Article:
τῶν κρειττόνων τινὸς ἔκλειψις γέγονεν,
(Plutarch, Moralia 419f)
Samuel (Shmuel) Scolnicov, Professor of Philosophy (Emeritus) and a former President of the International Plato Society, died on August 13, 2014 at his home in Israel, owing to complications related to diabetes. Samuel was born on March 11, 1941 in Porto Alegre, Brazil, immigrating to Israel in 1958. After a year spent studying chemistry, Samuel earned a B.A. in philosophy and Hebrew language and literature from Hebrew University in 1964 and an M.A. in philosophy in 1967, with a thesis on the epistemological significance of Plato’s theory of ideal numbers, written under the direction of Shlomo Pines. In 1967, Samuel was also awarded a B.A. in high school teaching. In 1974, he received a PhD from Cambridge University under the direction of Bernard Williams, with a dissertation on Plato’s method of hypothesis in the middle dialogues.
In 1974, Samuel was appointed lecturer in philosophy and philosophy of education in the Faculty of Humanities at Hebrew University. He moved through the academic ranks until his appointment as full Professor in 2005. He was made Emeritus in 2010. He was visiting professor at numerous universities all over the world, including Catania, Sicily, Sao Paolo, Brazil, Toronto, Canada, Cambridge, England, Mexico City, Paris, and the University of California at Irvine.
Most member’s of the Society will be most familiar with his substantial contributions to Plato studies, including Plato’s Metaphysics of Education (1988), Plato’s Parmenides (2003), Euthydemus: Ethics and Language (2013), and his co-edited volumes New Images of Plato: Dialogues on the Idea of the Good (2002) and Plato’s Laws: From Theory into Practice (2003). But this covers only a part of Samuel’s extraordinary scholarly productivity and very few will be personally familiar with its full breadth, since he wrote not only in English, but also in his native Portuguese and in his adopted language, Hebrew. He wrote monographs on Plato and the Pre-Socratics, textbooks on the history of ancient Greek philosophy and translations of ancient Greek philosophical texts (in Hebrew), not to mention scores of articles on virtually all aspects of Plato’s philosophy. His passionate interest in the theory and practice of education also led him to publish in monographs, reports, and scholarly articles his extensive work on the philosophy of education and on the place of the humanities in the university. From 1975-1991, Samuel served as the chair of a committee dedicated to developing curricula in philosophy for high schools in Israel.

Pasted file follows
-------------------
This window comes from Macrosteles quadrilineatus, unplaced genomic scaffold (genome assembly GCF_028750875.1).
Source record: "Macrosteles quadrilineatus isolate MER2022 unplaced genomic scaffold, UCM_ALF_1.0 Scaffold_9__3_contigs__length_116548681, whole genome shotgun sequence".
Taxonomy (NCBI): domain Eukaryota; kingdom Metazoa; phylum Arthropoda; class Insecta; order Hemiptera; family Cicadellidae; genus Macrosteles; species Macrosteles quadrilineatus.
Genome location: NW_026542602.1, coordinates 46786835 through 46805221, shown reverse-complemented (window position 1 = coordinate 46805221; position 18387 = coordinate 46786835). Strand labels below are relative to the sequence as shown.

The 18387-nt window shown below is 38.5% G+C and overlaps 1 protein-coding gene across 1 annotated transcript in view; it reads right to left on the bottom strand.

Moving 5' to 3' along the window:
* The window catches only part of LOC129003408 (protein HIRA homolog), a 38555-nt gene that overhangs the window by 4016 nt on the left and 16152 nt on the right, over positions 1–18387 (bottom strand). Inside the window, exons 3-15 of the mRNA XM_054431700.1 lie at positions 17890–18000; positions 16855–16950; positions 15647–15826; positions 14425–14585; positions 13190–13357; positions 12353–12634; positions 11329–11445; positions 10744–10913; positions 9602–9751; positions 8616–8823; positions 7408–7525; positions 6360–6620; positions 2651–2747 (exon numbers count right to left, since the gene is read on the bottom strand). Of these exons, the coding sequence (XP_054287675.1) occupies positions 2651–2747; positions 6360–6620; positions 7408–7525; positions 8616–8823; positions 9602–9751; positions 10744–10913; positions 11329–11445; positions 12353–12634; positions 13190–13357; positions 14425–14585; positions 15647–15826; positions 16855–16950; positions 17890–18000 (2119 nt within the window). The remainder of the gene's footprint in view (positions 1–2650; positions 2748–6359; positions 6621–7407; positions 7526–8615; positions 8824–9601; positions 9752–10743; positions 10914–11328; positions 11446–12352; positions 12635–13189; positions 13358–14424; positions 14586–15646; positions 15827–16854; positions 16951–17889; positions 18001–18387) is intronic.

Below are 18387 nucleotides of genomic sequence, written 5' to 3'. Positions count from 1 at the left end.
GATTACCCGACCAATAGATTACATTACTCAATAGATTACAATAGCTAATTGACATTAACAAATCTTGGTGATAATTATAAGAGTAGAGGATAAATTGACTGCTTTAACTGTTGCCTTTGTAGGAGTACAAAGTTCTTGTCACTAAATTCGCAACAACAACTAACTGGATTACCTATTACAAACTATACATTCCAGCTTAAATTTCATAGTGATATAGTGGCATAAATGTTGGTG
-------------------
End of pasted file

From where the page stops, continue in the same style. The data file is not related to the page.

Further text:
Samuel was one of a small group of international Plato scholars who founded the International Plato Society in 1989, now having more than 300 members worldwide. He served on its Executive from 1995 to 2004, and as its President from 1998-2001, hosting the triennial Symposium (on Plato’s Laws, not his own choice) in Jerusalem in 2001, and having to handle a difficult situation politically after hostilities had sadly broken out again. Widespread respect for Samuel as a person was undoubtedly a factor in that Symposium’s success. He continued supporting the Society’s events up to and including the 2013 Symposium in Pisa. The only sign of frailty at that time was the wise if regretful decision not to ascend the Leaning Tower.
It is difficult to think of any scholar who embodied the ideals of the IPS more than did Samuel Scolnicov. Moving easily among numerous languages and cultures, and among the various approaches to Platonic studies, Samuel found it completely natural to combine the detailed philosophical and philological exegesis of Plato with the promotion of the humanities in schools and in the wider culture. Those who knew him personally will recall not only his great warmth and wit but also his love of teaching and engagement with his academic colleagues. Samuel is survived by his wife, Hanna Scolnicov, Professor Emerita of Drama at Tel Aviv University, his daughter Anat, his two sons Ariel and Haggai, and six grandchildren.
Thomas M. Robinson who preceded him as President and worked with him on the IPS Executive over six years has written as follows:
My most vivid memories of Samuel Scolnicov are of conversations between us—seven or eight of them—at various conferences over the years, some of them meetings of the International Plato Society in different parts of the world, others meetings of the International Association for Greek Philosophy, in Samos and other parts of Greece. From the time I first met him till the time I last saw him he came across as a philosopher for whom ideas were the core of life. Each conversation was conducted at white heat, with a passion to get at the truth of the topic at issue. Philosophy was his profession, but it was also deeply felt deeply by him as a life to be lived, and that living was never more evident than when he was arguing a case for education, the great driving force of his life. Sit terra levis illi, animae naturaliter Socraticae.